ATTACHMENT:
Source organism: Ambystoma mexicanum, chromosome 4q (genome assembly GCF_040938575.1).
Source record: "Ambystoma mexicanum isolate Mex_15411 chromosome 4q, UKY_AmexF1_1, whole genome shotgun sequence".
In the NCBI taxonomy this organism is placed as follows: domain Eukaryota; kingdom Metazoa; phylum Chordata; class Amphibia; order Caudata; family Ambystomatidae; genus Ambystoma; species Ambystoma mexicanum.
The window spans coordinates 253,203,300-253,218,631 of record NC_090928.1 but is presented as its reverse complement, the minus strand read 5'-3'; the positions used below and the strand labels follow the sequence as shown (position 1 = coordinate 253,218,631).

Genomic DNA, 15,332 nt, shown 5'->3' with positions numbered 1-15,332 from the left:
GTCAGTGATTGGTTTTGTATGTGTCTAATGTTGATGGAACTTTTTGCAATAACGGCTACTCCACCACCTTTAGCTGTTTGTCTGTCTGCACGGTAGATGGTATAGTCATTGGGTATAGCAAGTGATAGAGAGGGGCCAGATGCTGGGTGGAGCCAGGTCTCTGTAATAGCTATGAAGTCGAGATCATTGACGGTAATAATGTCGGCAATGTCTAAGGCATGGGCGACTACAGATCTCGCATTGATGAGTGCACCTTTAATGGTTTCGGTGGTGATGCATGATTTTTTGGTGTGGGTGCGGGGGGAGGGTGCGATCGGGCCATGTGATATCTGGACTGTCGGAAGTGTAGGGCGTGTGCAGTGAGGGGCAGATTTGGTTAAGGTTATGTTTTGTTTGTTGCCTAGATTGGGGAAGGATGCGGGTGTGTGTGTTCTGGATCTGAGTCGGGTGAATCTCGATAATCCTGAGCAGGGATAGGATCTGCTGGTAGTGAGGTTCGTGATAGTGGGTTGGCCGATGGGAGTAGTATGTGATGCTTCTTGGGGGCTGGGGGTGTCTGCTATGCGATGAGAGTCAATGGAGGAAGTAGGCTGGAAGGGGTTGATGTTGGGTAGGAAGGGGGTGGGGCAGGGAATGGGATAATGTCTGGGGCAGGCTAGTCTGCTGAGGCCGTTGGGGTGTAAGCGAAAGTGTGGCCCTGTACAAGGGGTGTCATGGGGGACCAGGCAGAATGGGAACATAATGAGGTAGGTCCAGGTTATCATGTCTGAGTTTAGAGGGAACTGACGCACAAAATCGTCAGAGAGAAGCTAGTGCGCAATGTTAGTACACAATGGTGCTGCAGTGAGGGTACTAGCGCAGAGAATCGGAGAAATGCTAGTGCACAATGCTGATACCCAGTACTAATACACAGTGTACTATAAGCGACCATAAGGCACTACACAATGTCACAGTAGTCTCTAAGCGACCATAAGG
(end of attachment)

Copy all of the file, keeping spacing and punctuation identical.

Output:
Source organism: Ambystoma mexicanum, chromosome 4q (genome assembly GCF_040938575.1).
Source record: "Ambystoma mexicanum isolate Mex_15411 chromosome 4q, UKY_AmexF1_1, whole genome shotgun sequence".
In the NCBI taxonomy this organism is placed as follows: domain Eukaryota; kingdom Metazoa; phylum Chordata; class Amphibia; order Caudata; family Ambystomatidae; genus Ambystoma; species Ambystoma mexicanum.
The window spans coordinates 253,203,300-253,218,631 of record NC_090928.1 but is presented as its reverse complement, the minus strand read 5'-3'; the positions used below and the strand labels follow the sequence as shown (position 1 = coordinate 253,218,631).

Genomic DNA, 15,332 nt, shown 5'->3' with positions numbered 1-15,332 from the left:
GTCAGTGATTGGTTTTGTATGTGTCTAATGTTGATGGAACTTTTTGCAATAACGGCTACTCCACCACCTTTAGCTGTTTGTCTGTCTGCACGGTAGATGGTATAGTCATTGGGTATAGCAAGTGATAGAGAGGGGCCAGATGCTGGGTGGAGCCAGGTCTCTGTAATAGCTATGAAGTCGAGATCATTGACGGTAATAATGTCGGCAATGTCTAAGGCATGGGCGACTACAGATCTCGCATTGATGAGTGCACCTTTAATGGTTTCGGTGGTGATGCATGATTTTTTGGTGTGGGTGCGGGGGGAGGGTGCGATCGGGCCATGTGATATCTGGACTGTCGGAAGTGTAGGGCGTGTGCAGTGAGGGGCAGATTTGGTTAAGGTTATGTTTTGTTTGTTGCCTAGATTGGGGAAGGATGCGGGTGTGTGTGTTCTGGATCTGAGTCGGGTGAATCTCGATAATCCTGAGCAGGGATAGGATCTGCTGGTAGTGAGGTTCGTGATAGTGGGTTGGCCGATGGGAGTAGTATGTGATGCTTCTTGGGGGCTGGGGGTGTCTGCTATGCGATGAGAGTCAATGGAGGAAGTAGGCTGGAAGGGGTTGATGTTGGGTAGGAAGGGGGTGGGGCAGGGAATGGGATAATGTCTGGGGCAGGCTAGTCTGCTGAGGCCGTTGGGGTGTAAGCGAAAGTGTGGCCCTGTACAAGGGGTGTCATGGGGGACCAGGCAGAATGGGAACATAATGAGGTAGGTCCAGGTTATCATGTCTGAGTTTAGAGGGAACTGACGCACAAAATCGTCAGAGAGAAGCTAGTGCGCAATGTTAGTACACAATGGTGCTGCAGTGAGGGTACTAGCGCAGAGAATCGGAGAAATGCTAGTGCACAATGCTGATACCCAGTACTAATACACAGTGTACTATAAGCGACCATAAGGCACTACACAATGTCACAGTAGTCTCTAAGCGACCATAAGG